This exceptional and rare model of glass vase is marked by the Mont Joye Saint-Denis manufacture and was made in the early 20th century. In a green aventurine color background, a mistletoe decor is applied in a gilding treatment to enhance the piece. The berries of the mistletoe are made with glass cabochons. This Art Nouveau vase is an artwork by the manufacturer of Auguste Legras, close to Paris, France. The stamp is located under the base: a shield with the image of Saint Denis with the royal motto "Montjoye". Circa Early 1900s HOA 5 ½ inches.
The deep rich emerald green of this vase shimmers in the light.
Condition: Excellent condition with nor cracks, chips or visible repairs. Light wear typical of age. All cabochons present and intact.
A Note About the Manufacturer:
Glass bearing the names "deVez," "Mont Joye,", “Legras” and "Pantin" was produced by the same company. E. S. Monot at La Villette near Paris founded this company in 1850. In 1859, known as "Cristallerie de La Villette", the company was transferred to Pantin, a suburb of Paris. After F. Stumpf joined the company in 1868, it became "Monot & Stumpf."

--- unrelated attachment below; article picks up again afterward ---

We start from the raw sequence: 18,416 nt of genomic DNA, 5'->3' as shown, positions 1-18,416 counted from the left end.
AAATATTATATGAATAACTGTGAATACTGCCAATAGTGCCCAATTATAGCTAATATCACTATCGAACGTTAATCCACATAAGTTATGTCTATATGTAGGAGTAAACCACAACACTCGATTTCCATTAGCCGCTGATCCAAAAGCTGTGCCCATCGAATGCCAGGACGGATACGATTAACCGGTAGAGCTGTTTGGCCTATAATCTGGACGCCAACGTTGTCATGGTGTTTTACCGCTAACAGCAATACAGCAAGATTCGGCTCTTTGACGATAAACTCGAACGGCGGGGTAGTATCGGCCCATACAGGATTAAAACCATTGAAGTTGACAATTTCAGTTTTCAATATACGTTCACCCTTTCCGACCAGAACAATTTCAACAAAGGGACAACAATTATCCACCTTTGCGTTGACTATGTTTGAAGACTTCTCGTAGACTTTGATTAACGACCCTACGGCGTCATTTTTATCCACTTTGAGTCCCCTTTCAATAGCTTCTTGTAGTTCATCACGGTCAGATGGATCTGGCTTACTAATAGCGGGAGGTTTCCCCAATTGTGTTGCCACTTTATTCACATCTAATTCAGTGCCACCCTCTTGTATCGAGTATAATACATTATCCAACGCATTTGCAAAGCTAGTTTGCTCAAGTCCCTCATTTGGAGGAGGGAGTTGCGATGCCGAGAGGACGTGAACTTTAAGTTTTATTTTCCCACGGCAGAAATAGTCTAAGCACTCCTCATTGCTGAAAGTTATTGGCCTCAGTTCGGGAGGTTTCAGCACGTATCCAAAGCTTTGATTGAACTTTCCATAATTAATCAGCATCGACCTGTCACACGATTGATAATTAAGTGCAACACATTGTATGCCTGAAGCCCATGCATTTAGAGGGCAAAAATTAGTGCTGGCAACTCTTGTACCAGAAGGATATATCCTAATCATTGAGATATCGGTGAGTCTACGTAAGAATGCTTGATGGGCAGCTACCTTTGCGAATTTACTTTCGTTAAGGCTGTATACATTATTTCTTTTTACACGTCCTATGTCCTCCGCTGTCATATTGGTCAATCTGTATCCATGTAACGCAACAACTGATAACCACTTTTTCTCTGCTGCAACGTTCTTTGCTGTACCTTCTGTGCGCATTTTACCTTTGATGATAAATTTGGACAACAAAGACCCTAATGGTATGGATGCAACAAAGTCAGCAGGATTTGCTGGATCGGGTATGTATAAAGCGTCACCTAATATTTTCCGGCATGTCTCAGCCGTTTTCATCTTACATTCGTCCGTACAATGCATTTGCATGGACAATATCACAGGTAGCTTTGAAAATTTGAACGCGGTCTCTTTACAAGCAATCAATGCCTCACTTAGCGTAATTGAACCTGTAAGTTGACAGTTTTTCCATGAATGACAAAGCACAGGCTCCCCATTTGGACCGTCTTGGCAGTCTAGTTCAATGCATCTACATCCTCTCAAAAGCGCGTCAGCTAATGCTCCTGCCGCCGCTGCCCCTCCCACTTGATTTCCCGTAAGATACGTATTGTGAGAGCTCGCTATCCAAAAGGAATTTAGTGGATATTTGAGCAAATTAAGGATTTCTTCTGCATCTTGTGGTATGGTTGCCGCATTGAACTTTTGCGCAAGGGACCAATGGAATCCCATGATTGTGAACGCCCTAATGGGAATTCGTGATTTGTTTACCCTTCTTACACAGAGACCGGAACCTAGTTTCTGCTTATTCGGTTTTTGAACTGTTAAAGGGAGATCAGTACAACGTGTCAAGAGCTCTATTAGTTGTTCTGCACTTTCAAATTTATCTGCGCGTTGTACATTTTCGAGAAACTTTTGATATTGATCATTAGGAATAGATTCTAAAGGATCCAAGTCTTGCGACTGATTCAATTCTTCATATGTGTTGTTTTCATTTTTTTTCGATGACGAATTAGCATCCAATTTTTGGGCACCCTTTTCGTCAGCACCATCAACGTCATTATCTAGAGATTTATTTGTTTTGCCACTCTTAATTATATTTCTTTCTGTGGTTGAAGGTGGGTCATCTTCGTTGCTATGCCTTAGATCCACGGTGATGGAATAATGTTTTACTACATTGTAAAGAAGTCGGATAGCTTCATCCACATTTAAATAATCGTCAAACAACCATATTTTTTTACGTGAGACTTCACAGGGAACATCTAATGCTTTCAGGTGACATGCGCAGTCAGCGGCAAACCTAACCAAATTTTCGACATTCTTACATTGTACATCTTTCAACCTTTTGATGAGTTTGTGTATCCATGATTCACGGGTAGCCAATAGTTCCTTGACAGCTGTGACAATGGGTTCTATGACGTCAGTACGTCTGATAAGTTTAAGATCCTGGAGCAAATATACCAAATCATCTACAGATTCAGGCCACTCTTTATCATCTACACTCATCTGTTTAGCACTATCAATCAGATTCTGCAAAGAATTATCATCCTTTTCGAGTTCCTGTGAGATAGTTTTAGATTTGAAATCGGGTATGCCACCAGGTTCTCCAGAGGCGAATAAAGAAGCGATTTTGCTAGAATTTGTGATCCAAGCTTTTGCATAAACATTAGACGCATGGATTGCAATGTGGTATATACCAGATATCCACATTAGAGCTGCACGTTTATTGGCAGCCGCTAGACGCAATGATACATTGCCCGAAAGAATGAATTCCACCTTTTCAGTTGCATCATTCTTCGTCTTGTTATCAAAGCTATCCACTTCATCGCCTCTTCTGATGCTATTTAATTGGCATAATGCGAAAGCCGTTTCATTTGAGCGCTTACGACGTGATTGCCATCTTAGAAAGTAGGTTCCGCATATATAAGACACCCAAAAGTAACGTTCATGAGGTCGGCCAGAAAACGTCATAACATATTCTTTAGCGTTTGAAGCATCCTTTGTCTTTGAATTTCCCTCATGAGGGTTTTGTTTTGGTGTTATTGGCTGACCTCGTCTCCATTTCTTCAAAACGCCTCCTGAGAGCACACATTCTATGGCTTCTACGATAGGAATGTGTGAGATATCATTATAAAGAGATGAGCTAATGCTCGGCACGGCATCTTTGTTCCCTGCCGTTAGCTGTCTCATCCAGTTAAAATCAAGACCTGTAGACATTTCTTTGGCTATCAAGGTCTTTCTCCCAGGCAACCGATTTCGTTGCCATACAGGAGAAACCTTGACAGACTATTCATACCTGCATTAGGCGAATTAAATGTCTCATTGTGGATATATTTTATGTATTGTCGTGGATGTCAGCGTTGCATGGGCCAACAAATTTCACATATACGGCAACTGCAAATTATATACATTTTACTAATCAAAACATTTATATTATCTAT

In 1873 Monot's son joined the company and the name changed to "Monot, Père et Fils, et Stumpf." About 1894 the company became known as "Stumpf, Touvier, Violette & Cooye," and the same company produced "Pantin".
Shortly before 1910, the firm was joined by Camille Tutre de Varreaux who became artistic director. All vases produced under de Varreaux are signed "deVez.". His pieces were carefully executed in two or three layers with acid cutting and reflect adventurous designs of landscapes, florals, and animals.
Separately, August J. F. Legras started work in glass in 1864 at Saint-Denis near Paris, and continued production until about 1914. He produced a variety of art-glass, much of which can be classified as cameo glass. Some of his glass is of good quality with multi-layered and well-cut glass; but much of his work is also of simple acid cutting with decorative work. His being awarded the Grand Prix at the Universal Exhibition in Paris in 1900 evidences that he produced some fine glass with originality.
Item ID: 411
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